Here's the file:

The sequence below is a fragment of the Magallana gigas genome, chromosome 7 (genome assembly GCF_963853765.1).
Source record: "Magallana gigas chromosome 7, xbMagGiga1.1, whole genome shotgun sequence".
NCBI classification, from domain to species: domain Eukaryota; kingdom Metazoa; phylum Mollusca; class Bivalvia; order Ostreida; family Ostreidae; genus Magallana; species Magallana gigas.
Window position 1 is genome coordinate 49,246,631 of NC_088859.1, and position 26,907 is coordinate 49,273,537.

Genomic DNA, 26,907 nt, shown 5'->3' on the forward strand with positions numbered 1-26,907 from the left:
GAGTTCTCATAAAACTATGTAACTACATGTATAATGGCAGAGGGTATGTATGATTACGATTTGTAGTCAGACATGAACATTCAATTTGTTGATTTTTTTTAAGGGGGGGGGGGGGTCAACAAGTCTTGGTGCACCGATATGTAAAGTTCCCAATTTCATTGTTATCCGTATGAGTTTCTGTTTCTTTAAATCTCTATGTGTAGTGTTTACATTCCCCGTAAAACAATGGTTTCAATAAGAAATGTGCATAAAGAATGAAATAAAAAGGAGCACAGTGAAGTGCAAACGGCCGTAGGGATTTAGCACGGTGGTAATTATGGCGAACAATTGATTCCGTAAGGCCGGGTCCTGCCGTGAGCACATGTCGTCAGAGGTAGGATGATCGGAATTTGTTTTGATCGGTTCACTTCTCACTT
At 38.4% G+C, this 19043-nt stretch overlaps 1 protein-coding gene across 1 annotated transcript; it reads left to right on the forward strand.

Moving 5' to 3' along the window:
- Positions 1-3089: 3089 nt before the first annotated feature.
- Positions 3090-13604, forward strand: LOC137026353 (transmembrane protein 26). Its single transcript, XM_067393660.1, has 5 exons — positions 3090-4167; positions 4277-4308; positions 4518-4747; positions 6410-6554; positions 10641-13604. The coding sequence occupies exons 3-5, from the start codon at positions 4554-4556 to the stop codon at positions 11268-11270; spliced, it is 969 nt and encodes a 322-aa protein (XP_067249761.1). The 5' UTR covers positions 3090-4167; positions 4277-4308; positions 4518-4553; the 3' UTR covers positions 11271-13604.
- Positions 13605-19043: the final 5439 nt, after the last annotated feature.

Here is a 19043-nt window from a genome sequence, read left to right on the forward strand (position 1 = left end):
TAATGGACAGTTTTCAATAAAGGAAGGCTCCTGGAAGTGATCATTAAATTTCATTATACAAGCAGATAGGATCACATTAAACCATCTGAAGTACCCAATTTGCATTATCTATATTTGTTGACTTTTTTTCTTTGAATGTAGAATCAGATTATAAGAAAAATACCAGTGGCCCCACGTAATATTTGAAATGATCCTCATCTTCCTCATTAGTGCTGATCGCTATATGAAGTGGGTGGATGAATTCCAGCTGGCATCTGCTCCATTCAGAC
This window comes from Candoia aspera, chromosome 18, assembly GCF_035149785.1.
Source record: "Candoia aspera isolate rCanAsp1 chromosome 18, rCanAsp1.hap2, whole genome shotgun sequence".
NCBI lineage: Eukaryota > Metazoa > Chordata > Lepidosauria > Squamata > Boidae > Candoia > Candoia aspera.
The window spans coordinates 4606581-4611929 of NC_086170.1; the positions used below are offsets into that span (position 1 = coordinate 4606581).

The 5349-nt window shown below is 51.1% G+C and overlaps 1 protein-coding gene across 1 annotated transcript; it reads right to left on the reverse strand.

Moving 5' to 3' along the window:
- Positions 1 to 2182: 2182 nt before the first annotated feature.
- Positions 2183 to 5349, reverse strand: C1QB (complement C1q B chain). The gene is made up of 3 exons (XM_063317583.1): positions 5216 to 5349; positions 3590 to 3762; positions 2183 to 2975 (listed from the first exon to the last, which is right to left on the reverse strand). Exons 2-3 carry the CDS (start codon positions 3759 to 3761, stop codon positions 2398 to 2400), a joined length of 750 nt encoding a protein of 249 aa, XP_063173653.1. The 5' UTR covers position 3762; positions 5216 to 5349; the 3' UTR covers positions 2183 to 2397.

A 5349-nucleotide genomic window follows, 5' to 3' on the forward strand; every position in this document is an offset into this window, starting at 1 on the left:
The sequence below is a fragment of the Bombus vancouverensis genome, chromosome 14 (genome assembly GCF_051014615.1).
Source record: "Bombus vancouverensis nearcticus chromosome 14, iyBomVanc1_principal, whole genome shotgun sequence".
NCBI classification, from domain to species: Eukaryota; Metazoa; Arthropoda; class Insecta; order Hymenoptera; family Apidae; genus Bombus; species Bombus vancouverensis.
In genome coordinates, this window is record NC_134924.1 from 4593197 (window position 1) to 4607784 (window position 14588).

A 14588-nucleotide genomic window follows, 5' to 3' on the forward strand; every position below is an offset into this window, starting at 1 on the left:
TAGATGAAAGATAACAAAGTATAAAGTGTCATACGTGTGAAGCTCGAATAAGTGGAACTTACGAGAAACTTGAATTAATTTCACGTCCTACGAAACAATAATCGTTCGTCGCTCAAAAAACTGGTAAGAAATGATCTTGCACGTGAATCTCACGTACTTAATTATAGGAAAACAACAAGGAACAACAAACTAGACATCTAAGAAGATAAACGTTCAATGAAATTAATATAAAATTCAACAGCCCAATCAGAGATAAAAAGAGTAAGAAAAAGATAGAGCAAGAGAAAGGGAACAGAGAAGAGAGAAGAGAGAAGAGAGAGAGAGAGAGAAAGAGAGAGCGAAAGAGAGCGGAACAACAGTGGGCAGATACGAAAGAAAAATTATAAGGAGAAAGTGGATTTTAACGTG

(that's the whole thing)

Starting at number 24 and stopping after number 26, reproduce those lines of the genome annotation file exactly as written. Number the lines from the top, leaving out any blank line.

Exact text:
Source record: "Bombus vancouverensis nearcticus chromosome 14, iyBomVanc1_principal, whole genome shotgun sequence".
NCBI classification, from domain to species: Eukaryota; Metazoa; Arthropoda; class Insecta; order Hymenoptera; family Apidae; genus Bombus; species Bombus vancouverensis.
In genome coordinates, this window is record NC_134924.1 from 4593197 (window position 1) to 4607784 (window position 14588).